The Unequal Fortunes of Professional Women Soccer Players

Brazilian soccer superstar Marta Vieira kicks a soccer ball on a field

Brazilian soccer superstar Marta Vieira da Silva on the field. Image by J. Rosenfeld

June 23, 2015

We’ve all heard of Title IX — the landmark legislation combating sex discrimination in education. June 23 marks the anniversary of this law that has made significant strides in, among other things, leveling the playing field for college women across the country by providing greater opportunities for female athletes (though disparities in athletic program budgets and coaching pay persist).

By strengthening women’s collegiate athletic programs, Title IX provided professional teams across the athletic spectrum with a burgeoning population of talented athletes to expand their ranks. Finally, women were able to compete on a platform equal to that of their male counterparts.

But what of our country’s professional athletes now? With the 2015 FIFA Women’s World Cup well underway, it is increasingly clear that expanded opportunities for female athletes have not translated into greater gender equity throughout the professional sports world. While the minimum salary for athletes in the MLS, the highest-level men’s soccer league, is $60,000 (up from $36,500 in 2014), salaries in the women’s equivalent, the NWSL, range from a paltry $6,842 to $37,800 at the cap. Many athletes must supplement their grueling training schedules with second jobs to make ends meet; all too often young, healthy, talented athletes retire from professional sports, forced to choose between a fulfilling career and a living wage.

Salaries for the U.S. Women’s National Team have somewhat improved: Abby Wambach, a 14-year veteran of the team and highest goal scorer on record (for women as well as men), received $190,000 in 2014. This number would thrill most female soccer players, but its luster fades when compared with U.S. National Team Captain Clint Dempsey’s annual earnings of $6.7 million. Ironically, the female athletes who came of age during Title IX’s development have hit a new glass ceiling.

If these statistics aren’t concerning enough, consider this: Prize money for the winners of the women’s tournament this year is set at $2 million, up from $1 million in 2011. Great news, right? The pot has doubled since the last competition! However, in 2014, FIFA doled out $576 million in prize money for the men’s tournament, with a full $35 million set aside for the winners. And with top FIFA officials calling the fight for equal pay “nonsense,” female professional athletes are facing an uphill battle.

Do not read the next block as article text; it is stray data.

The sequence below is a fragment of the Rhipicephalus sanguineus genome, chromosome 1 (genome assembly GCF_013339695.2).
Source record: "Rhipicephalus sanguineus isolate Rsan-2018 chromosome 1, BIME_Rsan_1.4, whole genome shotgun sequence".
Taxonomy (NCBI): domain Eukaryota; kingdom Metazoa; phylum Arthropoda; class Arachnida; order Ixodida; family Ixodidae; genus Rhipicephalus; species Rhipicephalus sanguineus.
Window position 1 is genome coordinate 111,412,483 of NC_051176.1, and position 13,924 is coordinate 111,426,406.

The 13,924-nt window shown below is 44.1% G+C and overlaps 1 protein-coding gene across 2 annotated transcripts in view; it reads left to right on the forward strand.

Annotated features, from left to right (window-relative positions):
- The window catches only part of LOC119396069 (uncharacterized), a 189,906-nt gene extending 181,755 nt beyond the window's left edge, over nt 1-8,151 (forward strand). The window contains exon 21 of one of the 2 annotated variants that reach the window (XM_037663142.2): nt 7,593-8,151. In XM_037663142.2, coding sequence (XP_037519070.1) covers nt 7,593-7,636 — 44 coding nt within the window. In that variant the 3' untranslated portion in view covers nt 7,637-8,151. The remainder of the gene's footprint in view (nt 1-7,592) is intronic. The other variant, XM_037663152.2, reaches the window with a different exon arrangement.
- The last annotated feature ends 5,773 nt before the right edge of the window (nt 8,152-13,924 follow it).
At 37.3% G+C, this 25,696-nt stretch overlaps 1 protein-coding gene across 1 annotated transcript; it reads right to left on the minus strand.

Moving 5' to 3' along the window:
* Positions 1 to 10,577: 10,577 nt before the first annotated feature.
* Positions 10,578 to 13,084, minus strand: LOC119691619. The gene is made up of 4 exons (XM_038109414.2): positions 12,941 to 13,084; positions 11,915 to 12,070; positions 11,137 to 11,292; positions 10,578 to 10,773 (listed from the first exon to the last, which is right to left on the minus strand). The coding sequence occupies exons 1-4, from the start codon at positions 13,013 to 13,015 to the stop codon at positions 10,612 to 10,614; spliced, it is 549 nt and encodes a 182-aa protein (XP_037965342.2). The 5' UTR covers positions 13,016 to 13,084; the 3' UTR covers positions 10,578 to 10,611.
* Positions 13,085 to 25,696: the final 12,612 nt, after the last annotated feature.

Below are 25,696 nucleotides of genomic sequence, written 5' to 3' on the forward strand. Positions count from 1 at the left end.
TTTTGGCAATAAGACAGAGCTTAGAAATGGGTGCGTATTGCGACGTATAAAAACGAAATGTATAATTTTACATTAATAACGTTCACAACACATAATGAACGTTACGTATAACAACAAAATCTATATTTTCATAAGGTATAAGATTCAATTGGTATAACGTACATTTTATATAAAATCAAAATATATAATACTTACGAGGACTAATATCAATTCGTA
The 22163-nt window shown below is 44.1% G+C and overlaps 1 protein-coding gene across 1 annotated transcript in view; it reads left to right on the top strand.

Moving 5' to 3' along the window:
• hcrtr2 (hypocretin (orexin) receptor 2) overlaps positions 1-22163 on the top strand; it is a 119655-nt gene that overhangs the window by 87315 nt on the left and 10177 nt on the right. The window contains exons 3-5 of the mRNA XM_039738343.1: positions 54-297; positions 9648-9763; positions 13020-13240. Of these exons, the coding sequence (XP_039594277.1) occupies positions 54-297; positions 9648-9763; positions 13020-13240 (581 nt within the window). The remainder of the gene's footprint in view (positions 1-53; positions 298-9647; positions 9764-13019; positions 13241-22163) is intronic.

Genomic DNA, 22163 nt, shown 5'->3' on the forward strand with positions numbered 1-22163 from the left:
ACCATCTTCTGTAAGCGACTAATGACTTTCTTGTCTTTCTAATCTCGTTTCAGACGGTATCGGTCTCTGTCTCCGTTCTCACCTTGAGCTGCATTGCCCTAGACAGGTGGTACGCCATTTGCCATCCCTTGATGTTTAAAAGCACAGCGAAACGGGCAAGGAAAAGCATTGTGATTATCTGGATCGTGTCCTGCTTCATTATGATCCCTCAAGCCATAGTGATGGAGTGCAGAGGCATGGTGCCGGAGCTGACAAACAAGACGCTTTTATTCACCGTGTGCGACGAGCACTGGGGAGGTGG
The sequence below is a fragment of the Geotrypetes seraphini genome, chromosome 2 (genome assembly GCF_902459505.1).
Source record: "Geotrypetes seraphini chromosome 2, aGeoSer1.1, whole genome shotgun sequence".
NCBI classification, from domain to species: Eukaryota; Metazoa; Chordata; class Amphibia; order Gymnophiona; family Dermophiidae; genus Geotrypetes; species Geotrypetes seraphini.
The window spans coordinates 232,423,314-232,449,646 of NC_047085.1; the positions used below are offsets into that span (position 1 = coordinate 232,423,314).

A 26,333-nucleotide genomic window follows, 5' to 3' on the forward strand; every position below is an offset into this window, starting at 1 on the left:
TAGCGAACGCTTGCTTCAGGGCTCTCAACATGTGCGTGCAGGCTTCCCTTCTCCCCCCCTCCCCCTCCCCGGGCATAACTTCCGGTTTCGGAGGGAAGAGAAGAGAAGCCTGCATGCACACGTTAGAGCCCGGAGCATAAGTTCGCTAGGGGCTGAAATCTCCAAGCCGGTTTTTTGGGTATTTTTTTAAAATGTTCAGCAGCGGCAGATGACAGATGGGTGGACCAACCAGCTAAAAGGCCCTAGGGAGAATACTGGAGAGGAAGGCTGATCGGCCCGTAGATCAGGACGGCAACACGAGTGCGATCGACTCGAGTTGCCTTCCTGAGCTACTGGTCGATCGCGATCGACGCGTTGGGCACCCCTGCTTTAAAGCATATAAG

In spite of these odds, professional women’s soccer is growing in popularity. Viewership during the second group-stage match between the United States and Sweden was up 137 percent from the same stage in 2011; this year’s United States-Nigeria competition boasted the third-highest audience in the women’s tournament’s history, exceeded only by the final matches in 1991 and 1999.

So how can you help? Here are three steps to promote the conversation about women in sports:

1. Watch the World Cup!

The U.S. women are contenders for the trophy, hoping to add to World Cup wins in 1991 and 1999, as well as numerous Olympic medals. And with household icons Abby Wambach, Alex Morgan, and Sydney Leroux going up against international stars like Germany’s Nadine Angerer and Japan’s Homare Sawa, the competition will be fierce.

2. Become a Title IX advocate.

By communicating with schools about the importance of Title IX coordinators, sharing our video, or writing letters to the editor, you can help protect education and sports programs for students across the nation.

3. Support girls’ and women’s teams.

Attend sporting events, coach a team, and request media coverage from your local newspaper and TV stations.

This post was written by AAUW Program Assistant Catherine Kuerbitz.

By:   |   June 23, 2015

2 Comments

  1. […] any measure, the gender gap in soccer is a chasm. In 2014, Abby Wambach was paid $190,000, according to a report by the American Association of University Women. Clint Dempsey, the captain of the U.S. men’s […]

  2. […] silently raising their fists for civil rights on Olympic podiums to calling for equal pay in prize money. Here are three ways we can expand the perception of black Americans in sports and continue […]

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